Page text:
The olfactory system is vulnerable to disruption during forebrain development. Consistent with the neurodevelopmental hypothesis, there is evidence for impaired olfactory function in schizophrenia, particularly deficits in odor identification ability.1 Odor identification deficits are also associated with greater negative symptoms and anhedonia.2 Other studies in schizophrenia have found decreased odor detection level sensitivity for lyral (which has a low intracellular cyclic adenosine monophosphate [cAMP] response), but not for citralva (which has a high adenylyl cyclase response).3
Kamath and colleagues4 investigated deficits in odor identification, discrimination, and detection threshold in newly diagnosed patients with first-episode non-affective and affective psychoses and controls, and their relationship to symptoms and anhedonia. Ninety-seven subjects with first-episode psychosis ([FEP]; onset within 24 months of the study) and 98 healthy controls aged 13 to 35 years were recruited at the Johns Hopkins Schizophrenia Center. Diagnosis was established with either the Diagnostic Interview for Genetic Studies or the Structured Clinical Interview for DSM-IV. Exclusion criteria were history of head trauma, nasal trauma or surgery, neurologic disorder, cancer, viral infection, intellectual disability, pregnancy, use of anti-inflammatory medications, and substance use other than marijuana. Controls did not have a family history of schizophrenia-spectrum disorder.
Subjects were administered the Sniffin’ Sticks Odor Identification and Discrimination test. They were also administered 2 odor detection threshold tasks using lyral and citralva. Subjects were assessed with the Scales for the Assessment of Negative and Positive Symptoms (SANS and SAPS), the Physical Anhedonia Scale, the Temporal Experience of Pleasure Scale, and the Interpersonal Reactivity Index. Odor identification and discrimination were analyzed using multivariate analysis of covariance to compare (1) patients with FEP and controls, and (2) schizophrenia- and mood-associated psychosis. Sex-stratified post-hoc analyses were also performed.
The most common diagnoses in patients with FEP were schizophrenia (n = 52), schizoaffective disorder (n = 12), and bipolar (n = 19) and major depressive (n = 6) disorder with psychotic features. The mean subject age was 23. There were significantly more men, greater smoking, and less education in the FEP than in the control group.
Patients with FEP had greater impairments of odor discrimination and identification than controls. Subjects with schizophrenia-associated psychosis drove this finding; there were no differences in odor discrimination and identification between subjects with mood-associated psychosis and controls. Women with schizophrenia-associated psychosis had greater impairments of odor discrimination and identification than women with mood-associated psychosis.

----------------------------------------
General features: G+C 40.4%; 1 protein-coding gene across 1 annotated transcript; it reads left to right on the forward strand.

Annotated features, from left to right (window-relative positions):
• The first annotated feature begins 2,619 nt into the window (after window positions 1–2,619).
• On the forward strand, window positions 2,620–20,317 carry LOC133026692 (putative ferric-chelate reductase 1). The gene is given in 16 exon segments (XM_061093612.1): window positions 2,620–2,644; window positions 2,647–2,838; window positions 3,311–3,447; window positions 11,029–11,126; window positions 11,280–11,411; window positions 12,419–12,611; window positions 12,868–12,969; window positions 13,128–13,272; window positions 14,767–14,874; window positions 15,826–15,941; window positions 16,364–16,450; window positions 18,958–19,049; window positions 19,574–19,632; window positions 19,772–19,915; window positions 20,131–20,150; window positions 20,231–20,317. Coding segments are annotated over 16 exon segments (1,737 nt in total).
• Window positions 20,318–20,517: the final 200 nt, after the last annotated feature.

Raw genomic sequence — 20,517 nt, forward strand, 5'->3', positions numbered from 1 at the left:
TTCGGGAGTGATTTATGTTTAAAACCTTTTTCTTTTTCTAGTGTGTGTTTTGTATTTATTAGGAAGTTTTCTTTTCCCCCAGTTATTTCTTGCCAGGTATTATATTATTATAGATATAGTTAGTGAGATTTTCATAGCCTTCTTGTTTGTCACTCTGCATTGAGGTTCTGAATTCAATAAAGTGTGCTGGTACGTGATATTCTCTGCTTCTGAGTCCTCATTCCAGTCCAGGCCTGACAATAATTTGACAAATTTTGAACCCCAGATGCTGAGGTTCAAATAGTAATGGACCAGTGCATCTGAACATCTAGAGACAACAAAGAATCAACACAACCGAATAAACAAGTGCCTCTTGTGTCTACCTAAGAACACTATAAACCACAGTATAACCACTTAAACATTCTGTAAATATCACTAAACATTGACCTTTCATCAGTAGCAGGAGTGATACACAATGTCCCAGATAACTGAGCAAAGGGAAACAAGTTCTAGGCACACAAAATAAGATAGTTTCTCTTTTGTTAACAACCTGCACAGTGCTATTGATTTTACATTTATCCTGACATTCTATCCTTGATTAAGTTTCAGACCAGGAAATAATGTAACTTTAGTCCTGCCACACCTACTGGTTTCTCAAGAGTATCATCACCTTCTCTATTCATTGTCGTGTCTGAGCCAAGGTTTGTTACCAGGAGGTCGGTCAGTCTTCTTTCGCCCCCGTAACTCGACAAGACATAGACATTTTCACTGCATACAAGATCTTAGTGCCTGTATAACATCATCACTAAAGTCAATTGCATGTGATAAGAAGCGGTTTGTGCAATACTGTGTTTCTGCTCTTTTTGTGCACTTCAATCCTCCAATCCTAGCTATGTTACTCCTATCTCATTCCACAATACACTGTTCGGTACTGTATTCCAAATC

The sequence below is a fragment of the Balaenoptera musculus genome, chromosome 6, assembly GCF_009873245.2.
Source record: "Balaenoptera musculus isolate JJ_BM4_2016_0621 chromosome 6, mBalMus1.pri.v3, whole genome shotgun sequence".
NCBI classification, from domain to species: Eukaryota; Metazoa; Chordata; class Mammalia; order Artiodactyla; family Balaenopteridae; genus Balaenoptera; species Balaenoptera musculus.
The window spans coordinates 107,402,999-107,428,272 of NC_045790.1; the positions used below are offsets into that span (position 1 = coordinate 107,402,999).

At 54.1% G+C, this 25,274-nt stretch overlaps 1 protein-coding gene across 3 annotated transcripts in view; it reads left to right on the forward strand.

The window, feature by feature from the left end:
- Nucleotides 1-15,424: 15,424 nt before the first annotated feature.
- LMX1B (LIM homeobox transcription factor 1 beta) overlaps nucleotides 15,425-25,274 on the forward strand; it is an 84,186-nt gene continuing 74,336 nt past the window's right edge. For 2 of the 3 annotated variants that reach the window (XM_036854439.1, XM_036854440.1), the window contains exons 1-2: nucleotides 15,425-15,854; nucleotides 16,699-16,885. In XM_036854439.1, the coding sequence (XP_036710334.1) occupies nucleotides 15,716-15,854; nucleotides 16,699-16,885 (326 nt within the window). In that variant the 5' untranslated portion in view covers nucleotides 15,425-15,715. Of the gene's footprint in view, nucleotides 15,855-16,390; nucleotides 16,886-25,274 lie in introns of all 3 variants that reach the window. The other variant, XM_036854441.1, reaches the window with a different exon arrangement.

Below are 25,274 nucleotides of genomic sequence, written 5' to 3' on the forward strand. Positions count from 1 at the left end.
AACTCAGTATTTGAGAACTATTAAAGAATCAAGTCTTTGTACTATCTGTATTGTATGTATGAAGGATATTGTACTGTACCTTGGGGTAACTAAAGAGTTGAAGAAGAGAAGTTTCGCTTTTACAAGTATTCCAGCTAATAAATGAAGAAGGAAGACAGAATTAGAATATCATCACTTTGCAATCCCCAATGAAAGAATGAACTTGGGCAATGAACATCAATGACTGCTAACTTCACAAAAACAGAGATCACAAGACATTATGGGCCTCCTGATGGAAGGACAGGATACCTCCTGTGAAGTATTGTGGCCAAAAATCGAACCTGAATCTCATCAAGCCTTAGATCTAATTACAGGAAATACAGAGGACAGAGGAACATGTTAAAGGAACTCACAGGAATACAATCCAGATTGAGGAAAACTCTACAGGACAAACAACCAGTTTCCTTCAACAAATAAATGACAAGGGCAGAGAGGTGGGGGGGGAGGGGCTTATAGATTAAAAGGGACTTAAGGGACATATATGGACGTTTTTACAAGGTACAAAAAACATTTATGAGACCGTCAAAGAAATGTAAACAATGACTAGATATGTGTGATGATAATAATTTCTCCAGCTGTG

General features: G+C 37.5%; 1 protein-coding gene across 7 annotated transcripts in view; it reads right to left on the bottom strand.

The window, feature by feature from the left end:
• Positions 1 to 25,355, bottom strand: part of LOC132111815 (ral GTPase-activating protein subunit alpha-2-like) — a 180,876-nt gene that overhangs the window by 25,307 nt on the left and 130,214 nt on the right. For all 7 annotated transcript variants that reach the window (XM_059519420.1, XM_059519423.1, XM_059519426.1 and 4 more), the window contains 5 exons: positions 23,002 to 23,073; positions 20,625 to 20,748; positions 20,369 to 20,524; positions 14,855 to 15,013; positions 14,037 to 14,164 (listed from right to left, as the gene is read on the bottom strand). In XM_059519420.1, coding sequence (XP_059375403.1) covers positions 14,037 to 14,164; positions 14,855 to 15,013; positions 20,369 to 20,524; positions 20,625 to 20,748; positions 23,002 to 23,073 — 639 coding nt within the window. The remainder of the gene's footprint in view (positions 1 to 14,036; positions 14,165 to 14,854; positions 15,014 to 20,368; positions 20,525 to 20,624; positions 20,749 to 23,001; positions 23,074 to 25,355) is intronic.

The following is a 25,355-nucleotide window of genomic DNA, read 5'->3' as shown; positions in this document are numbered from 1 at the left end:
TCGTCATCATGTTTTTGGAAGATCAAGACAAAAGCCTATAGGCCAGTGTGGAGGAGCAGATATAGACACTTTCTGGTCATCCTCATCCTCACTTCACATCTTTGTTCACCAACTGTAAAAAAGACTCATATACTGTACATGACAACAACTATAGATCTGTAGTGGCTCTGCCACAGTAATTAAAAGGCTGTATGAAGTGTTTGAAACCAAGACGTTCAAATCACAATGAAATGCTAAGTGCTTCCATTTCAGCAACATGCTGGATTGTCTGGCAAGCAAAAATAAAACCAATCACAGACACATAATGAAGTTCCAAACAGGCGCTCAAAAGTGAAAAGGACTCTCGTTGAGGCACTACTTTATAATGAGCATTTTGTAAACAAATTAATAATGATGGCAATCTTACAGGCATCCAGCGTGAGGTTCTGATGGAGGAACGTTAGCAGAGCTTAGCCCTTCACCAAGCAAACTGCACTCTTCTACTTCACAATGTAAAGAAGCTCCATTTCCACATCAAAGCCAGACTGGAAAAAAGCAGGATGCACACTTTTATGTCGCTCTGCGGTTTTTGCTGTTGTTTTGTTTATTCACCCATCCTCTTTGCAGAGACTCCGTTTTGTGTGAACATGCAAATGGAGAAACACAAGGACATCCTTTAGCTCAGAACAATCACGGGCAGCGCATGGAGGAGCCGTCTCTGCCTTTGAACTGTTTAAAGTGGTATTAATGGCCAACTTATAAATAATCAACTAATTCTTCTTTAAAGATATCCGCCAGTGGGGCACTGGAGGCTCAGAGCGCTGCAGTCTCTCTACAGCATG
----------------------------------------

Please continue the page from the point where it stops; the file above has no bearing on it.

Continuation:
In subjects with FEP, poorer odor discrimination was associated with increased negative symptoms and lower empathic concern. Poorer odor identification was associated with increased negative symptoms and increased physical anhedonia. Subjects with FEP also had poorer detection thresholds for both lyral and citralva. A better odor detection threshold for citralva was associated with decreased positive symptoms. A better odor detection threshold for lyral was associated with increased physical anhedonia.
The bottom line
This study found broad impairments in olfaction in newly diagnosed patients with non-affective (ie, schizophrenia and schizoaffective disorder), but not affective psychosis, after controlling for sex and current smoking. Furthermore, greater olfactory dysfunction was associated with greater negative symptoms and physical anhedonia, and lower anticipatory pleasure, particularly in subjects with non-affective psychosis. The authors note the relatively smaller number of subjects with mood-associated psychosis as a limitation of the analyses. In future studies, they will investigate the relationship between olfactory measures and neurocognition, neuroimaging, and molecular signatures obtained from olfactory neurons via nasal biopsy.
Dr. Miller is Associate Professor in the Department of Psychiatry and Health Behavior at Augusta University in Augusta, GA, and Schizophrenia Section Editor and Editorial Board Member for Psychiatric Times. He reports no conflicts of interest concerning the subject matter of this article.
1. Moberg PJ, Kamath V, Marchetto DM, et al. Meta-analysis of olfactory function in schizophrenia, first-degree family members, and youths at-risk for psychosis. Schizophr Bull. 2014;40:50-59.
2. Ishizuka K, Tajinda K, Colantuoni C, et al. Negative symptoms of schizophrenia correlate with impairment on the University of Pennsylvania smell identification test. Neurosci Res. 2010;66:106-110.
3. Turetsky BI, Moberg PJ. An odor-specific threshold deficit implicates abnormal intracellular cyclic AMP signaling in schizophrenia. Am J Psychiatry. 2009;166:226-233.
4. Kamath V, Lasutschinkow P, Ishizuka K, Sawa A. Olfactory functioning in first-episode psychosis. Schizophr Bull. 2017. doi:10.1093/schbul/sbx107.